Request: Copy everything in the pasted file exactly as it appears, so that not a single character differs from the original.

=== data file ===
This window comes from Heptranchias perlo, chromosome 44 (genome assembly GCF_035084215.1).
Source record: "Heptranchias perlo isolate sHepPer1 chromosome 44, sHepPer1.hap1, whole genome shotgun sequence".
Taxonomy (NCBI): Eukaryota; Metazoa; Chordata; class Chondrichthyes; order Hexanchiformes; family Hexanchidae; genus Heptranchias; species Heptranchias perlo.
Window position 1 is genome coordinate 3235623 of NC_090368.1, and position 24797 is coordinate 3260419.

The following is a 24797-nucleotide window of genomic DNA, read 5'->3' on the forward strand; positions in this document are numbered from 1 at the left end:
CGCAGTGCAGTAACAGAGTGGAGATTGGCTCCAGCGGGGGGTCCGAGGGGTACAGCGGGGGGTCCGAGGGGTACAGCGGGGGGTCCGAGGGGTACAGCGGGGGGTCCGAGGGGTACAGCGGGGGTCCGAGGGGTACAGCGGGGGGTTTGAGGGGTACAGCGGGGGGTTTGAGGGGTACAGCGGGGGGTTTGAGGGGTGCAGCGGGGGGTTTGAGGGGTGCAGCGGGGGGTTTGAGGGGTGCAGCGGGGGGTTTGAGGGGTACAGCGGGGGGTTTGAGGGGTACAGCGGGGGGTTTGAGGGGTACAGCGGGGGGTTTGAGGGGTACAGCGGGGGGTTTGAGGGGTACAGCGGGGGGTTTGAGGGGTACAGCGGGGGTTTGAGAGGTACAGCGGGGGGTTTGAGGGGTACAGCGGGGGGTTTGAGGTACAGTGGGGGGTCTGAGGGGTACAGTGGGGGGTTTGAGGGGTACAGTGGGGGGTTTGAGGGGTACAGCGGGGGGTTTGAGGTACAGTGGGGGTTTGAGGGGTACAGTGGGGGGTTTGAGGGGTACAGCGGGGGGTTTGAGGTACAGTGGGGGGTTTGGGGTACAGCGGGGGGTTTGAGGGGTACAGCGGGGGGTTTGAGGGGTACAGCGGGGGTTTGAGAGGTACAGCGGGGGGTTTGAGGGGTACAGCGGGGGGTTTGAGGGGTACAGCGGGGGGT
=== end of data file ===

This window comes from Heptranchias perlo, chromosome 44 (genome assembly GCF_035084215.1).
Source record: "Heptranchias perlo isolate sHepPer1 chromosome 44, sHepPer1.hap1, whole genome shotgun sequence".
Taxonomy (NCBI): Eukaryota; Metazoa; Chordata; class Chondrichthyes; order Hexanchiformes; family Hexanchidae; genus Heptranchias; species Heptranchias perlo.
Window position 1 is genome coordinate 3235623 of NC_090368.1, and position 24797 is coordinate 3260419.

The following is a 24797-nucleotide window of genomic DNA, read 5'->3' on the forward strand; positions in this document are numbered from 1 at the left end:
CGCAGTGCAGTAACAGAGTGGAGATTGGCTCCAGCGGGGGGTCCGAGGGGTACAGCGGGGGGTCCGAGGGGTACAGCGGGGGGTCCGAGGGGTACAGCGGGGGGTCCGAGGGGTACAGCGGGGGTCCGAGGGGTACAGCGGGGGGTTTGAGGGGTACAGCGGGGGGTTTGAGGGGTACAGCGGGGGGTTTGAGGGGTGCAGCGGGGGGTTTGAGGGGTGCAGCGGGGGGTTTGAGGGGTGCAGCGGGGGGTTTGAGGGGTACAGCGGGGGGTTTGAGGGGTACAGCGGGGGGTTTGAGGGGTACAGCGGGGGGTTTGAGGGGTACAGCGGGGGGTTTGAGGGGTACAGCGGGGGGTTTGAGGGGTACAGCGGGGGTTTGAGAGGTACAGCGGGGGGTTTGAGGGGTACAGCGGGGGGTTTGAGGTACAGTGGGGGGTCTGAGGGGTACAGTGGGGGGTTTGAGGGGTACAGTGGGGGGTTTGAGGGGTACAGCGGGGGGTTTGAGGTACAGTGGGGGTTTGAGGGGTACAGTGGGGGGTTTGAGGGGTACAGCGGGGGGTTTGAGGTACAGTGGGGGGTTTGGGGTACAGCGGGGGGTTTGAGGGGTACAGCGGGGGGTTTGAGGGGTACAGCGGGGGTTTGAGAGGTACAGCGGGGGGTTTGAGGGGTACAGCGGGGGGTTTGAGGGGTACAGCGGGGGGT